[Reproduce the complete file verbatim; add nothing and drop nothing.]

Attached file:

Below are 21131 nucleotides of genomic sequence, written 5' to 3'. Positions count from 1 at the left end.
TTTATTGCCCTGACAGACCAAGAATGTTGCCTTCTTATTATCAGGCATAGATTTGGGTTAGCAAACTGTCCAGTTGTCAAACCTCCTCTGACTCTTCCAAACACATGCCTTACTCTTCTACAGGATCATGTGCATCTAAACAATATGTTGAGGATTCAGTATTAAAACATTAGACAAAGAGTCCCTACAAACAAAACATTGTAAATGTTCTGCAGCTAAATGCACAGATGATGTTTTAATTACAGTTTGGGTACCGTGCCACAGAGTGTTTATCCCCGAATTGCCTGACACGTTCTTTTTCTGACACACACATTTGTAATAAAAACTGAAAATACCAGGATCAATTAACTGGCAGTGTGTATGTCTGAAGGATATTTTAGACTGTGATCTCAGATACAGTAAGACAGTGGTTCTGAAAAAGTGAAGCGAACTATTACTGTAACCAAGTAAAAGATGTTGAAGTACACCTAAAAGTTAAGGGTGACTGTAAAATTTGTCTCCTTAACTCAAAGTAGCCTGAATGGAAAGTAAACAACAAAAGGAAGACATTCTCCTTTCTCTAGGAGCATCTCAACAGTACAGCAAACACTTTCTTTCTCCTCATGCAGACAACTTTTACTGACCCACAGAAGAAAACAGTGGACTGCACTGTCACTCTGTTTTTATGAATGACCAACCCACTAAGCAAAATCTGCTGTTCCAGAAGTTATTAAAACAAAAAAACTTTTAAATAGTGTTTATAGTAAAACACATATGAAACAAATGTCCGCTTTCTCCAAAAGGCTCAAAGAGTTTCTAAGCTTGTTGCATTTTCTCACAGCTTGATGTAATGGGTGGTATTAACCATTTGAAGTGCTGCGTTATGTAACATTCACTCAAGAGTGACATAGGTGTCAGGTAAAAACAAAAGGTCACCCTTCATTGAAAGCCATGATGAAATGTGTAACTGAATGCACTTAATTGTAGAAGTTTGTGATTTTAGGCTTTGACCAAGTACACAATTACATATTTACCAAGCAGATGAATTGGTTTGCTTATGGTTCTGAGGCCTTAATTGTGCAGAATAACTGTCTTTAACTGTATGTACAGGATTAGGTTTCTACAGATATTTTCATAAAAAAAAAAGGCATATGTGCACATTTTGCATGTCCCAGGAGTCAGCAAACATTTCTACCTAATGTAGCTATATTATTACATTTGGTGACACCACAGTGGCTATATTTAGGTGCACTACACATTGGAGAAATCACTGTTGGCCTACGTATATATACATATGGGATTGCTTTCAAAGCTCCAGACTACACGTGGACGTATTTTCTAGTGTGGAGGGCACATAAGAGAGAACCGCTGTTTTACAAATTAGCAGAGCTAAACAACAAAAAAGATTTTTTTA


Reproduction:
Below are 21131 nucleotides of genomic sequence, written 5' to 3'. Positions count from 1 at the left end.
TTTATTGCCCTGACAGACCAAGAATGTTGCCTTCTTATTATCAGGCATAGATTTGGGTTAGCAAACTGTCCAGTTGTCAAACCTCCTCTGACTCTTCCAAACACATGCCTTACTCTTCTACAGGATCATGTGCATCTAAACAATATGTTGAGGATTCAGTATTAAAACATTAGACAAAGAGTCCCTACAAACAAAACATTGTAAATGTTCTGCAGCTAAATGCACAGATGATGTTTTAATTACAGTTTGGGTACCGTGCCACAGAGTGTTTATCCCCGAATTGCCTGACACGTTCTTTTTCTGACACACACATTTGTAATAAAAACTGAAAATACCAGGATCAATTAACTGGCAGTGTGTATGTCTGAAGGATATTTTAGACTGTGATCTCAGATACAGTAAGACAGTGGTTCTGAAAAAGTGAAGCGAACTATTACTGTAACCAAGTAAAAGATGTTGAAGTACACCTAAAAGTTAAGGGTGACTGTAAAATTTGTCTCCTTAACTCAAAGTAGCCTGAATGGAAAGTAAACAACAAAAGGAAGACATTCTCCTTTCTCTAGGAGCATCTCAACAGTACAGCAAACACTTTCTTTCTCCTCATGCAGACAACTTTTACTGACCCACAGAAGAAAACAGTGGACTGCACTGTCACTCTGTTTTTATGAATGACCAACCCACTAAGCAAAATCTGCTGTTCCAGAAGTTATTAAAACAAAAAAACTTTTAAATAGTGTTTATAGTAAAACACATATGAAACAAATGTCCGCTTTCTCCAAAAGGCTCAAAGAGTTTCTAAGCTTGTTGCATTTTCTCACAGCTTGATGTAATGGGTGGTATTAACCATTTGAAGTGCTGCGTTATGTAACATTCACTCAAGAGTGACATAGGTGTCAGGTAAAAACAAAAGGTCACCCTTCATTGAAAGCCATGATGAAATGTGTAACTGAATGCACTTAATTGTAGAAGTTTGTGATTTTAGGCTTTGACCAAGTACACAATTACATATTTACCAAGCAGATGAATTGGTTTGCTTATGGTTCTGAGGCCTTAATTGTGCAGAATAACTGTCTTTAACTGTATGTACAGGATTAGGTTTCTACAGATATTTTCATAAAAAAAAAAGGCATATGTGCACATTTTGCATGTCCCAGGAGTCAGCAAACATTTCTACCTAATGTAGCTATATTATTACATTTGGTGACACCACAGTGGCTATATTTAGGTGCACTACACATTGGAGAAATCACTGTTGGCCTACGTATATATACATATGGGATTGCTTTCAAAGCTCCAGACTACACGTGGACGTATTTTCTAGTGTGGAGGGCACATAAGAGAGAACCGCTGTTTTACAAATTAGCAGAGCTAAACAACAAAAAAGATTTTTTTA